California's hospital costs are rising far more rapidly than the national average, largely because of the state's worsening nurse shortage and an overuse of costly medical technology, according to the latest in a string of Blues plan reports scrutinizing hospitals' role in the nation's healthcare cost crisis.
From 1998 to 2001, inpatient costs in California rose at an average annual rate of 11.3%, almost twice the national average of 5.9% and nearly four times the general inflation rate of 2.9%, according to the study, jointly released last week by the national Blue Cross and Blue Shield Association, and Blue Shield of California.
The study also found California's average cost per admission was 45.3% higher than the national average, even after adjusting to allow for the possibility the state's hospitals treat more severe cases. Only New Jersey had a higher average cost per admission, at 52.4% above the norm.
"While hospital costs are speeding forward throughout the country, California is in the passing lane," said Joel Hay, associate professor at the University of Southern California and a lead researcher for the report. "Consumers and employers are seeing major increases in their healthcare costs as a result of these trends."
The findings are an offshoot of a 400-page report published by the Blues association last month that labeled hospital consolidation and the proliferation of new technology as the two factors most threatening to the affordability of healthcare nationwide (Oct. 28, p. 6). The Chicago-based trade group said it would release other state-specific hospital cost reports as its member plans request them.
As for California, researchers attributed much of the cost increases to a dire shortage of nurses, a problem that is being compounded by the state's strict mandates on minimum-staffing ratios. California ranked 49th in nurses per capita in 2000, and its number of unfilled nursing positions is expected to grow to more than double that of any other state by 2005. The cost consequences could be serious, given that every 1% increase in unfilled nurse positions leads to a 1% rise in hospital expenditures, the study concluded.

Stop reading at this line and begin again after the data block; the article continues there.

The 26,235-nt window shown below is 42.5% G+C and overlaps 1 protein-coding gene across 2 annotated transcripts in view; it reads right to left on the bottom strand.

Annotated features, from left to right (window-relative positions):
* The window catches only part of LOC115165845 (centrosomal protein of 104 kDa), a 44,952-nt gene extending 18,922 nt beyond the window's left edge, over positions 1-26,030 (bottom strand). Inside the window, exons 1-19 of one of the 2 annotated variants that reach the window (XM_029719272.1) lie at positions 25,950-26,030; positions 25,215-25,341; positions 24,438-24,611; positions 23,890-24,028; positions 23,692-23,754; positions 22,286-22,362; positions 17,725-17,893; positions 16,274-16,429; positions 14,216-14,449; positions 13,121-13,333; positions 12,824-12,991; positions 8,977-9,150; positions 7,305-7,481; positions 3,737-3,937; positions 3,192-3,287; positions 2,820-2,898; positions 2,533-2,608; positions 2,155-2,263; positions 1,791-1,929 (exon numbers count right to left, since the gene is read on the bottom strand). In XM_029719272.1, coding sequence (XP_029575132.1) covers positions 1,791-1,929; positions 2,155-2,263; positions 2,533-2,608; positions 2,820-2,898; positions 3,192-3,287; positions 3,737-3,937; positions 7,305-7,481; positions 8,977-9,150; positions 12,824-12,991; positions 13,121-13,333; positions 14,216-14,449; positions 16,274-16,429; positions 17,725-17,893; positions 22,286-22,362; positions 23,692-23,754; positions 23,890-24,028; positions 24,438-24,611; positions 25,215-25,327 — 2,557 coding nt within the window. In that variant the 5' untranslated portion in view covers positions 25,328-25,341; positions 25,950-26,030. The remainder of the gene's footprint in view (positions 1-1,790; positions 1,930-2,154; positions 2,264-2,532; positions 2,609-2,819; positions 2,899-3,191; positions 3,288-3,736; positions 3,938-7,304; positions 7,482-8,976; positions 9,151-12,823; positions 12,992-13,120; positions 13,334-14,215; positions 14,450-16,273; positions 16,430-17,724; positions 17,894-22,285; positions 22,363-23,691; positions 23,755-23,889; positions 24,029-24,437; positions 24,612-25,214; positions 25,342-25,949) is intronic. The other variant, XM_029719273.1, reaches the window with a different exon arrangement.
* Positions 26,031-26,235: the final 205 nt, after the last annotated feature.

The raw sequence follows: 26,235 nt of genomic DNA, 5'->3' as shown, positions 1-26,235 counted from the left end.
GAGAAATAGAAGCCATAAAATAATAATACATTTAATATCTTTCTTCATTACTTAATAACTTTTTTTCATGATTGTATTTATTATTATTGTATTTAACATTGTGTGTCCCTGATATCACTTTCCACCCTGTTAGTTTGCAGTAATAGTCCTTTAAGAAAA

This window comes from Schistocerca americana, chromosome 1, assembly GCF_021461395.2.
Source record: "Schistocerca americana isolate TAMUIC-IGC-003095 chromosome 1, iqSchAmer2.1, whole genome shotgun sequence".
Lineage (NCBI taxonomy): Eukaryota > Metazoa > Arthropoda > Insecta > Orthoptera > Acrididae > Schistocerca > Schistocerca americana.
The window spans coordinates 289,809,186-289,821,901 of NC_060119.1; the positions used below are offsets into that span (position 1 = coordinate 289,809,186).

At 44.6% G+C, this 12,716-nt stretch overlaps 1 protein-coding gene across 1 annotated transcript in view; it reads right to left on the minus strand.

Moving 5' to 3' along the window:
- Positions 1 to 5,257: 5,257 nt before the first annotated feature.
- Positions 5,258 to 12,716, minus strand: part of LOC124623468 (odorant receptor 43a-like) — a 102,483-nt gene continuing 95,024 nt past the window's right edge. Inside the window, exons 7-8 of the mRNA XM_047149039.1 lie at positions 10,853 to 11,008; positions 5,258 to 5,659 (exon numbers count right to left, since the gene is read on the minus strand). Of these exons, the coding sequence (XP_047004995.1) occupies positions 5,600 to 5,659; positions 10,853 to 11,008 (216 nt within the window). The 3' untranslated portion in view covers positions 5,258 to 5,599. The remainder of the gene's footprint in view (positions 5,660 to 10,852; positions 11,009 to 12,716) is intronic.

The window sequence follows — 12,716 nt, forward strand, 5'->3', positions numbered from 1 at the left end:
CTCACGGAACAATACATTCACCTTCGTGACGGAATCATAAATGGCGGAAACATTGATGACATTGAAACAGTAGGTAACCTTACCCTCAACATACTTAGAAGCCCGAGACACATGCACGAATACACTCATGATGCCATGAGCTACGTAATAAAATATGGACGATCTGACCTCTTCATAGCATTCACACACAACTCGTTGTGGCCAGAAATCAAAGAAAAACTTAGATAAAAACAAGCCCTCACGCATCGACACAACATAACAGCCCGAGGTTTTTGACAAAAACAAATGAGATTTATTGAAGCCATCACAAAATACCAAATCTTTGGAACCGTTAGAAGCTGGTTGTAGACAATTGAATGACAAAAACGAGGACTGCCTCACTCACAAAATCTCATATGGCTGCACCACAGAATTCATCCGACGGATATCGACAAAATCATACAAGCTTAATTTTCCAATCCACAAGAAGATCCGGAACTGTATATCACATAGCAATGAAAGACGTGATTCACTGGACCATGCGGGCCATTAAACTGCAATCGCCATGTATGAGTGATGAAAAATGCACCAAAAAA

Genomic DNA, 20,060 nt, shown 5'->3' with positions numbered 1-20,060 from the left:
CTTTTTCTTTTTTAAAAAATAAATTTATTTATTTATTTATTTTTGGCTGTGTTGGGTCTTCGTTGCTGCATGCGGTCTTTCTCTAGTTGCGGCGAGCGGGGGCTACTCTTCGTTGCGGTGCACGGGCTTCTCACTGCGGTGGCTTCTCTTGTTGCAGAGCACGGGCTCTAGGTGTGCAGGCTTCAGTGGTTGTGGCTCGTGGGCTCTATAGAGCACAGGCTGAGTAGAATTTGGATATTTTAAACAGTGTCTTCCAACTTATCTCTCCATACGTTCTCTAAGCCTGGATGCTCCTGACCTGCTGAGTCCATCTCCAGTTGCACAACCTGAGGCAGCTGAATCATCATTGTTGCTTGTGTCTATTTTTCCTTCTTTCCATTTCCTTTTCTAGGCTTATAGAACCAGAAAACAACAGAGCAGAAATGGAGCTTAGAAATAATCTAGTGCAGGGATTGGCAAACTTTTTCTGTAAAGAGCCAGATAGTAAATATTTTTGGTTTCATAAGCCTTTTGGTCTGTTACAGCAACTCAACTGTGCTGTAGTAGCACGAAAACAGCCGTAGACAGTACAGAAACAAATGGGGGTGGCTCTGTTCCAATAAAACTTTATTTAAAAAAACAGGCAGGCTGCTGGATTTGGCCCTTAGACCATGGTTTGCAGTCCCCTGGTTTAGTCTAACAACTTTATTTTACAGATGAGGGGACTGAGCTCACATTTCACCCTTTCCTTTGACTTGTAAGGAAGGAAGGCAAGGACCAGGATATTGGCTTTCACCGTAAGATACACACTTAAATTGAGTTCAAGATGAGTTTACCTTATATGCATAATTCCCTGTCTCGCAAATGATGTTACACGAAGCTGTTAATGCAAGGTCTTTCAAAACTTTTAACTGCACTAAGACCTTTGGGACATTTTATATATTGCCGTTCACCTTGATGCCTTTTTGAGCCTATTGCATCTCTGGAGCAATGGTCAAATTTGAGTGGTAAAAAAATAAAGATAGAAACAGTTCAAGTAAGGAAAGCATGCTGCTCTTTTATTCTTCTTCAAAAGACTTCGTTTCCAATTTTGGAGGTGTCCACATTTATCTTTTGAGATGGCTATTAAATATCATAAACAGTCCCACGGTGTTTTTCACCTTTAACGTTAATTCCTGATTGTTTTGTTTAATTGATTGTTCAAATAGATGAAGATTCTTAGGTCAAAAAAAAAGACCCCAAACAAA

A more readily controllable cost driver in California, however, is hospitals' rapid adoption of pricey and often duplicative medical technologies, such as catheterization laboratories and MRI machines, the study found.
In 2000, the cost per discharge exceeded $47,000 in 13.5% of California cases, compared with just 5% of cases nationally. The state's larger percentage of high-cost cases likely reflects a tendency by hospitals to shepherd more patients toward high-tech procedures to recoup their hefty capital investments, Hay said.
"Hospitals know the best way to maximize their technology is to keep it fully utilized," Hay said. As a result, "a lot of worried (healthy) people are laying down huge chunks of money for elaborate procedures (such as full-body MRI scans) that often have no proven medical value."
Jan Emerson, spokeswoman for the California Healthcare Association, agreed the labor shortage is a key driver behind the state's rising hospital costs, adding that many health systems now are having to grant nurses pay raises of 25% or more. But she took issue with the report's conclusion about technology use, calling it an attempt to shift public attention away from insurers' double-digit premium increases. "Patients are demanding these lifesaving technologies, and physicians are prescribing them. So what are hospitals going to do?" Emerson said. "It's very irresponsible for (the Blues) to make statements clearly singling out hospitals without adequate evidence."
Indeed, Blues plans have been turning an increasingly critical eye on hospitals' role in rising healthcare costs. In September, Blue Cross and Blue Shield of Minnesota released an in-house report warning policy leaders that the state's unprecedented hospital construction boom could greatly inflate insurance premiums (Sept. 23, p. 6). And Cobalt Corp., parent of the Wisconsin Blues, is working on its own hospital cost study due out soon.